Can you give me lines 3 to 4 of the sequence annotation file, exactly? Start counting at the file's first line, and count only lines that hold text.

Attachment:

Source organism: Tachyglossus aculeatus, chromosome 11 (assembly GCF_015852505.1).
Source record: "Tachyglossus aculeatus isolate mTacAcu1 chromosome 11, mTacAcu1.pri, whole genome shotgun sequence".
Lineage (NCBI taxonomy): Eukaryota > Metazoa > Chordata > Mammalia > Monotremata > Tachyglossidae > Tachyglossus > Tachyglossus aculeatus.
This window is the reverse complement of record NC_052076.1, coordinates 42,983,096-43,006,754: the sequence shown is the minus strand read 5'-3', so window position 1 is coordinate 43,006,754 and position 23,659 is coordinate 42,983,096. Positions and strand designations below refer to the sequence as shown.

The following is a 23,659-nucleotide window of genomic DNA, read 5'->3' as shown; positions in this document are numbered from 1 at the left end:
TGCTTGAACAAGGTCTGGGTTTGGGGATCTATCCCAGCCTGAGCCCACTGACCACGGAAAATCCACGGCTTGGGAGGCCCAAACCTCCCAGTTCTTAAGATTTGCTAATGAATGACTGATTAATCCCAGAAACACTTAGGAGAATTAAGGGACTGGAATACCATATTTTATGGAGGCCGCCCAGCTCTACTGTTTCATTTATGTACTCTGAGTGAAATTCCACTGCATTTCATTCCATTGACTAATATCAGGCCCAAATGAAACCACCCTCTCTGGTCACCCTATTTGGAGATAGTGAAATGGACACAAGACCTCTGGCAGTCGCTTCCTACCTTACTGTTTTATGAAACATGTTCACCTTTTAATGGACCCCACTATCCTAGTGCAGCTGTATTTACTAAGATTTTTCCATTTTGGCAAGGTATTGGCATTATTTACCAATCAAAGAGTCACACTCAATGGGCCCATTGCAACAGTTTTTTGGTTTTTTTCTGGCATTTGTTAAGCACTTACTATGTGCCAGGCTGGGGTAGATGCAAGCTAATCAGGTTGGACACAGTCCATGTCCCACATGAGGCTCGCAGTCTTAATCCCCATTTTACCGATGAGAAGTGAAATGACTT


Lineage (NCBI taxonomy): Eukaryota > Metazoa > Chordata > Mammalia > Monotremata > Tachyglossidae > Tachyglossus > Tachyglossus aculeatus.
This window is the reverse complement of record NC_052076.1, coordinates 42,983,096-43,006,754: the sequence shown is the minus strand read 5'-3', so window position 1 is coordinate 43,006,754 and position 23,659 is coordinate 42,983,096. Positions and strand designations below refer to the sequence as shown.